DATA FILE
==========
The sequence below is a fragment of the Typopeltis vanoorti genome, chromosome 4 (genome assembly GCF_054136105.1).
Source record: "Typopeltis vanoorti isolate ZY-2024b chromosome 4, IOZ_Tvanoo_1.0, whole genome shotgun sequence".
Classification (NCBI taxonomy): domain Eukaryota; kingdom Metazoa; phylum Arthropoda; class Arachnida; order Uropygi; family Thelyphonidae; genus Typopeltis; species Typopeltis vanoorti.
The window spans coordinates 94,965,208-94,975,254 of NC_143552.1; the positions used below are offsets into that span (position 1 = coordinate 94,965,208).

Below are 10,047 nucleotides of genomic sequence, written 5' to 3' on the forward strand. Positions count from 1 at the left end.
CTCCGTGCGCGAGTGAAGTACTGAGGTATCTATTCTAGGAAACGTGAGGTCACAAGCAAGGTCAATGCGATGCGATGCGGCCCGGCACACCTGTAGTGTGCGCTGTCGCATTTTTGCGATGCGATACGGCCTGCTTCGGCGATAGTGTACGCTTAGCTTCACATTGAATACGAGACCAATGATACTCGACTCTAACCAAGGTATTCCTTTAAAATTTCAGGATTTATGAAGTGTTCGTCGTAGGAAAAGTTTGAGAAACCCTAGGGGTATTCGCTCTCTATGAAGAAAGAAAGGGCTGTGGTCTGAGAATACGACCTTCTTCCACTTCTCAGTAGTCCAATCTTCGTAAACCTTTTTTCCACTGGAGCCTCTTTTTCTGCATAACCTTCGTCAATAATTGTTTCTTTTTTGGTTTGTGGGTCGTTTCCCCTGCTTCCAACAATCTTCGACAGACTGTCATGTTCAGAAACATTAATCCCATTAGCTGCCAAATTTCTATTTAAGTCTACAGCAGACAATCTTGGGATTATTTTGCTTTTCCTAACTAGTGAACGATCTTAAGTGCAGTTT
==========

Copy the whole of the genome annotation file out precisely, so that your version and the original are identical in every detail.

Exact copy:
The sequence below is a fragment of the Typopeltis vanoorti genome, chromosome 4 (genome assembly GCF_054136105.1).
Source record: "Typopeltis vanoorti isolate ZY-2024b chromosome 4, IOZ_Tvanoo_1.0, whole genome shotgun sequence".
Classification (NCBI taxonomy): domain Eukaryota; kingdom Metazoa; phylum Arthropoda; class Arachnida; order Uropygi; family Thelyphonidae; genus Typopeltis; species Typopeltis vanoorti.
The window spans coordinates 94,965,208-94,975,254 of NC_143552.1; the positions used below are offsets into that span (position 1 = coordinate 94,965,208).

Below are 10,047 nucleotides of genomic sequence, written 5' to 3' on the forward strand. Positions count from 1 at the left end.
CTCCGTGCGCGAGTGAAGTACTGAGGTATCTATTCTAGGAAACGTGAGGTCACAAGCAAGGTCAATGCGATGCGATGCGGCCCGGCACACCTGTAGTGTGCGCTGTCGCATTTTTGCGATGCGATACGGCCTGCTTCGGCGATAGTGTACGCTTAGCTTCACATTGAATACGAGACCAATGATACTCGACTCTAACCAAGGTATTCCTTTAAAATTTCAGGATTTATGAAGTGTTCGTCGTAGGAAAAGTTTGAGAAACCCTAGGGGTATTCGCTCTCTATGAAGAAAGAAAGGGCTGTGGTCTGAGAATACGACCTTCTTCCACTTCTCAGTAGTCCAATCTTCGTAAACCTTTTTTCCACTGGAGCCTCTTTTTCTGCATAACCTTCGTCAATAATTGTTTCTTTTTTGGTTTGTGGGTCGTTTCCCCTGCTTCCAACAATCTTCGACAGACTGTCATGTTCAGAAACATTAATCCCATTAGCTGCCAAATTTCTATTTAAGTCTACAGCAGACAATCTTGGGATTATTTTGCTTTTCCTAACTAGTGAACGATCTTAAGTGCAGTTT